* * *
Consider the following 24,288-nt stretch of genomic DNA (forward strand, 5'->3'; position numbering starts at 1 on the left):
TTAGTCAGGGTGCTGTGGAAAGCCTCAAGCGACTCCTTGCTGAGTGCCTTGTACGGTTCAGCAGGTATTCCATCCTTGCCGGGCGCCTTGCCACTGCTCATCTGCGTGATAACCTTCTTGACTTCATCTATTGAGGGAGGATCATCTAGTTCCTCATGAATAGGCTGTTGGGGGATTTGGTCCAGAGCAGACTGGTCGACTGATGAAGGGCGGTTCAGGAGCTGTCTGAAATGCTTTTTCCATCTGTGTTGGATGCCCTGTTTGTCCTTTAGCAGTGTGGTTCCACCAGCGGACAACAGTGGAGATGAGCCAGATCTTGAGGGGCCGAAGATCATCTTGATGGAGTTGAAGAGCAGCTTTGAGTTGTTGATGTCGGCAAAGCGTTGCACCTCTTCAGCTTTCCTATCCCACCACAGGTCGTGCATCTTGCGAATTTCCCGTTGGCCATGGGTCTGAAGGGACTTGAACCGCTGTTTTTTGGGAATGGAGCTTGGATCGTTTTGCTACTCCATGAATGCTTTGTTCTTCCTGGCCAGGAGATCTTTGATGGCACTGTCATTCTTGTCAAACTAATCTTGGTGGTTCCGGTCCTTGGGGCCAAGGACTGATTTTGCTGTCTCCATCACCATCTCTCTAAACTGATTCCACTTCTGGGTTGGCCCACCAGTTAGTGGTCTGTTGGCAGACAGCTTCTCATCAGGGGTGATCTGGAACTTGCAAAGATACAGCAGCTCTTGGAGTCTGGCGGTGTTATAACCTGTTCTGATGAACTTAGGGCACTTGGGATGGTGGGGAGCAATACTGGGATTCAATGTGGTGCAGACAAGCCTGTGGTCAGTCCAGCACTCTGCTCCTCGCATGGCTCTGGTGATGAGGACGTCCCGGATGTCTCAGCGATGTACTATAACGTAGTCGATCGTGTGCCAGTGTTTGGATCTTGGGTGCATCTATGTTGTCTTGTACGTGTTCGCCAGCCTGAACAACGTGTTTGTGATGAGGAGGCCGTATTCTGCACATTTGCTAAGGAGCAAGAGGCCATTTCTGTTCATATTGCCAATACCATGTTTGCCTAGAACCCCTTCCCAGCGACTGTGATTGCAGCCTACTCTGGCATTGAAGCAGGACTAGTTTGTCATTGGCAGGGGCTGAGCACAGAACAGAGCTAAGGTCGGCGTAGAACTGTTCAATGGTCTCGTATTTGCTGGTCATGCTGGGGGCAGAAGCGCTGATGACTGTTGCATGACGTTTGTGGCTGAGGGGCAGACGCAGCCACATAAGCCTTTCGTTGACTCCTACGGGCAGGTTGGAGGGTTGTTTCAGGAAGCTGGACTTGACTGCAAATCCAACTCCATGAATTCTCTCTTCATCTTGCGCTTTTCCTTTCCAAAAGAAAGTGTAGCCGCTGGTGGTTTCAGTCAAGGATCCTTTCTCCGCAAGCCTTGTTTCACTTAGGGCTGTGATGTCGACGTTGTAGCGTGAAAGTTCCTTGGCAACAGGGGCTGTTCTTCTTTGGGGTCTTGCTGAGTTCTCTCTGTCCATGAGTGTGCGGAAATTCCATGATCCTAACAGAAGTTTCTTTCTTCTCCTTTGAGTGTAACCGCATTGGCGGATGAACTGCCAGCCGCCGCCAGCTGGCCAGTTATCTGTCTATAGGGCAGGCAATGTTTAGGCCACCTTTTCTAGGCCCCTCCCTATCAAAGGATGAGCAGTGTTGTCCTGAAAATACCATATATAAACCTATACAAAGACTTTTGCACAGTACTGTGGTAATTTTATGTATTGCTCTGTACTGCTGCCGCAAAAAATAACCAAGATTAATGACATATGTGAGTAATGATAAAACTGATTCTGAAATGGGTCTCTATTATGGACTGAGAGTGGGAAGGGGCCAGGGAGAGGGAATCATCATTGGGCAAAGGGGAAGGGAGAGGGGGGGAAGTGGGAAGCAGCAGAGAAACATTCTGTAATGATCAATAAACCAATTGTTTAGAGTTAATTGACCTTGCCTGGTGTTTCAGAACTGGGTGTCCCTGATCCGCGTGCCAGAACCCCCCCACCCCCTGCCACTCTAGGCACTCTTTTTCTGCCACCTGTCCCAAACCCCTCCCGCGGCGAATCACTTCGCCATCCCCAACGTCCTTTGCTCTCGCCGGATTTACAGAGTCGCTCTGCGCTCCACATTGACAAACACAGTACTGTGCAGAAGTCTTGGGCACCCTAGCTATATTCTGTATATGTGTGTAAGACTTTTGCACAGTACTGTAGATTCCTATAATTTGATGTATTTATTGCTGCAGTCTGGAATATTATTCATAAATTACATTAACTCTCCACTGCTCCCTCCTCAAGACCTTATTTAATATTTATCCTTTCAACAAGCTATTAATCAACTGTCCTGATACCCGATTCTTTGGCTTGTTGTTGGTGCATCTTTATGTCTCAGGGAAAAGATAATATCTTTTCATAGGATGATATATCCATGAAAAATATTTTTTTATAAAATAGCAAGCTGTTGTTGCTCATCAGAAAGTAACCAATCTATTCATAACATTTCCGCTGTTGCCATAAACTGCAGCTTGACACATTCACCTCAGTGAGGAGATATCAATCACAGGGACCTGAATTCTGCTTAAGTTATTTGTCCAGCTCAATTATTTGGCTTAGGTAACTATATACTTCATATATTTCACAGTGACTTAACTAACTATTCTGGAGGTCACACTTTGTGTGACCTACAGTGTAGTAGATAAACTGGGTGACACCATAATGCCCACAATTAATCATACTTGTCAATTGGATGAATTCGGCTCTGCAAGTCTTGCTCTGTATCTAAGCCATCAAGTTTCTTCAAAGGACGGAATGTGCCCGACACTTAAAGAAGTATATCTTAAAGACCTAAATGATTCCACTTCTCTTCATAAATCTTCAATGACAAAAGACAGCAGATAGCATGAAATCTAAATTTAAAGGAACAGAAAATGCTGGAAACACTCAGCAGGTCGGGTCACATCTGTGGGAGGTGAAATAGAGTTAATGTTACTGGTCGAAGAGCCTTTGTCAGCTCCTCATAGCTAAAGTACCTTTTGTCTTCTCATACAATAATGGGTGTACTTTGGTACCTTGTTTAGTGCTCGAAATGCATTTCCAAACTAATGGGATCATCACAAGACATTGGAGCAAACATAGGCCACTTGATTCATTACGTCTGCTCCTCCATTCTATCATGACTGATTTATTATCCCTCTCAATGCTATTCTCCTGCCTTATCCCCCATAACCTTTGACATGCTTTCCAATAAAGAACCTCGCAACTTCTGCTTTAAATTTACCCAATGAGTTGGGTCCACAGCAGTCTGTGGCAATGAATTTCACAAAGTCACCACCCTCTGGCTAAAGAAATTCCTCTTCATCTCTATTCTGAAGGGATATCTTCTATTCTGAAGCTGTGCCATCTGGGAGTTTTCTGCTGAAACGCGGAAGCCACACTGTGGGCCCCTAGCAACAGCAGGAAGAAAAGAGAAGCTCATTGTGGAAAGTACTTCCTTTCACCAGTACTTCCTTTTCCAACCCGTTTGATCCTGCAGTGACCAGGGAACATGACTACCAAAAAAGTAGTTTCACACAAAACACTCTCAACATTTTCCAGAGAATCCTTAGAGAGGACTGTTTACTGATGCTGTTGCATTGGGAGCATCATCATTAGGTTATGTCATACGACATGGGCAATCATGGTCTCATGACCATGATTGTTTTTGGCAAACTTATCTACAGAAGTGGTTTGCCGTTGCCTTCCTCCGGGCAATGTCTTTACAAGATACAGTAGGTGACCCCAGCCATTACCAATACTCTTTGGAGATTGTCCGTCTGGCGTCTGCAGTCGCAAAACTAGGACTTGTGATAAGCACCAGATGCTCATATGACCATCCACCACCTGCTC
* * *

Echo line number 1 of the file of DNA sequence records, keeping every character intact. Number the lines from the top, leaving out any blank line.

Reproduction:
Consider the following 24,288-nt stretch of genomic DNA (forward strand, 5'->3'; position numbering starts at 1 on the left):